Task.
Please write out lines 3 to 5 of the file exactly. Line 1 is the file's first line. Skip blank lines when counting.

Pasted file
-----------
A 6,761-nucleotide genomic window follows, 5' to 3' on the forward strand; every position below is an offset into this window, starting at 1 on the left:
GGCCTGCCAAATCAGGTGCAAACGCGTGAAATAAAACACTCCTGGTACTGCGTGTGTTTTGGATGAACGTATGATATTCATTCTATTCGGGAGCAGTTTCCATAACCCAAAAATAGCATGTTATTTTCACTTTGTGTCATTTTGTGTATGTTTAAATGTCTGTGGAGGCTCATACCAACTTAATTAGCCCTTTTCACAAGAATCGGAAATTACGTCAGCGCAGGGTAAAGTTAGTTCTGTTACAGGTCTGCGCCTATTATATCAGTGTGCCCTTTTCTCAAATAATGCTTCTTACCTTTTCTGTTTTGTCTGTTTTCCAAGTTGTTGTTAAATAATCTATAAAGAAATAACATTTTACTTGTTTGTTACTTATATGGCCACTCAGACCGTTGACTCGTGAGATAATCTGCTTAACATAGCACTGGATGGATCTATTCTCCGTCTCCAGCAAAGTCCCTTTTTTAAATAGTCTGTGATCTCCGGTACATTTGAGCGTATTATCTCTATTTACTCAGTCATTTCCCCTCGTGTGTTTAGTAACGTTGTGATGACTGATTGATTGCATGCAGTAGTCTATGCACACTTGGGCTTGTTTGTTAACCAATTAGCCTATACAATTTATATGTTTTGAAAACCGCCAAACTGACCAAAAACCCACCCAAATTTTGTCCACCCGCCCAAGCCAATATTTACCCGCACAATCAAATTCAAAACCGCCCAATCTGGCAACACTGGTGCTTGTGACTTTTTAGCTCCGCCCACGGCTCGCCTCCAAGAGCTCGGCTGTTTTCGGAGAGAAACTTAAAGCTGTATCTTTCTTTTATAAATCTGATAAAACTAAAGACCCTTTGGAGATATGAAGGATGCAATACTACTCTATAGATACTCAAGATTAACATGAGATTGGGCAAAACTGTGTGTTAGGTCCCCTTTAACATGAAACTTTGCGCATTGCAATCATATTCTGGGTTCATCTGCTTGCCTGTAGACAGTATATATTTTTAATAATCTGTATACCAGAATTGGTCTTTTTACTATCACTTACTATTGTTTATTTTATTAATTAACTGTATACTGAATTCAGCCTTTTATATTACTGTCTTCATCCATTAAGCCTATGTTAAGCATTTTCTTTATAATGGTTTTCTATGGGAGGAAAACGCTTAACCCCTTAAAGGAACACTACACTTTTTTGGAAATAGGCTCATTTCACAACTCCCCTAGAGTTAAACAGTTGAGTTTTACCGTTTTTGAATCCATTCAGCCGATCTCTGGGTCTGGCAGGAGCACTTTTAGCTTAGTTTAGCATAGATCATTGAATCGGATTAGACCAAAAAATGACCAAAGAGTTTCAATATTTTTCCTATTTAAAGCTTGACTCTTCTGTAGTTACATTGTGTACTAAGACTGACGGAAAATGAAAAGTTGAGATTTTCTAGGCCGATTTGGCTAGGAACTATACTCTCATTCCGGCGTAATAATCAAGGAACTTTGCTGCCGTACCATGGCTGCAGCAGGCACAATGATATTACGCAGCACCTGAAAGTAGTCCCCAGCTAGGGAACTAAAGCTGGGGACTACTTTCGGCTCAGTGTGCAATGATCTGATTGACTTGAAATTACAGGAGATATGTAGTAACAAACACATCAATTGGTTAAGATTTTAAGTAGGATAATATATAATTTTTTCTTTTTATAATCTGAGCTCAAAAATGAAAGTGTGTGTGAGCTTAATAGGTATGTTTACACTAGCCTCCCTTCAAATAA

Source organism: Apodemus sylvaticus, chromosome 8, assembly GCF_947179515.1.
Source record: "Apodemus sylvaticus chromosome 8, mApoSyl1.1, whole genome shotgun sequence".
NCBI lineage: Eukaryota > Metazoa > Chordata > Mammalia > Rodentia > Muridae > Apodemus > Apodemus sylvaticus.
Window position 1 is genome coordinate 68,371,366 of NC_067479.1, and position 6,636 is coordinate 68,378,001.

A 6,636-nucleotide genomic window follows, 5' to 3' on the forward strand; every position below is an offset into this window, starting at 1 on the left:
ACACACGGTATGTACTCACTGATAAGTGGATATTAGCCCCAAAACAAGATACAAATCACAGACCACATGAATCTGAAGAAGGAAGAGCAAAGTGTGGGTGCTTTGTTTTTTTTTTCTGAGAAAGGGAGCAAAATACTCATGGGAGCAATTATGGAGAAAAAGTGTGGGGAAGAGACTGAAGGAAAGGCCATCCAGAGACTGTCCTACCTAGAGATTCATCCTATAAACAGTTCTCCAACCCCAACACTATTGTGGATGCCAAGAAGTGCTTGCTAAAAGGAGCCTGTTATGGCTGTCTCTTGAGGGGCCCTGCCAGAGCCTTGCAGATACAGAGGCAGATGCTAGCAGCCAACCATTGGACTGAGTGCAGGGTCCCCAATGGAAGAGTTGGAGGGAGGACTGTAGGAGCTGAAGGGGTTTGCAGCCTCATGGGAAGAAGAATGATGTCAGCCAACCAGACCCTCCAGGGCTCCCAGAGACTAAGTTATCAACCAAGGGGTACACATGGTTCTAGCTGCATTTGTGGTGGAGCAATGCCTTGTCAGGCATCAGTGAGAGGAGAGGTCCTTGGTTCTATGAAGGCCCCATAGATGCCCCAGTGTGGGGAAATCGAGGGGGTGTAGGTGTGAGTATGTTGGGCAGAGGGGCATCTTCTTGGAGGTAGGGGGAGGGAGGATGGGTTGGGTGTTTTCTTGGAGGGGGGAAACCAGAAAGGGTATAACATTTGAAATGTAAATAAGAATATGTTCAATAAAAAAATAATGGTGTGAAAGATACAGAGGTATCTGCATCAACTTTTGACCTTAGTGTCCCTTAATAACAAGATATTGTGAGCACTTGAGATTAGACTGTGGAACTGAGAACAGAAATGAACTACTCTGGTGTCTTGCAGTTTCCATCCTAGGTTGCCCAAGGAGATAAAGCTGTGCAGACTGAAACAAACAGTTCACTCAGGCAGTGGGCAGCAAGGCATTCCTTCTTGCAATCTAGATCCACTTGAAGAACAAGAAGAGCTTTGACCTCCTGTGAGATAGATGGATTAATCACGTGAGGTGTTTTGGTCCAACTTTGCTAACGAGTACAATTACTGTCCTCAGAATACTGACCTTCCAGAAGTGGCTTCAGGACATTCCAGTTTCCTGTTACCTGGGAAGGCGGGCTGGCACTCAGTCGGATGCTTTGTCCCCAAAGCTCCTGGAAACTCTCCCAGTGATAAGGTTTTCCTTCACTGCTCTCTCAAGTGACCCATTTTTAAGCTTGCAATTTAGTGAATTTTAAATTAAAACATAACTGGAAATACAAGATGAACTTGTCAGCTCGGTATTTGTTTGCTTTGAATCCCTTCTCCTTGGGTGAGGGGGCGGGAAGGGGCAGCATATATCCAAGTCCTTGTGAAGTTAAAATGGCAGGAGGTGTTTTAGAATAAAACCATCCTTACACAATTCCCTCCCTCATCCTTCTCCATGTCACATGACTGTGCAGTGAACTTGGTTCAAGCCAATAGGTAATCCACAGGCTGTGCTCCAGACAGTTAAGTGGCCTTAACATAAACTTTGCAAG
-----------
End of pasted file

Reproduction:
Source organism: Apodemus sylvaticus, chromosome 8, assembly GCF_947179515.1.
Source record: "Apodemus sylvaticus chromosome 8, mApoSyl1.1, whole genome shotgun sequence".
NCBI lineage: Eukaryota > Metazoa > Chordata > Mammalia > Rodentia > Muridae > Apodemus > Apodemus sylvaticus.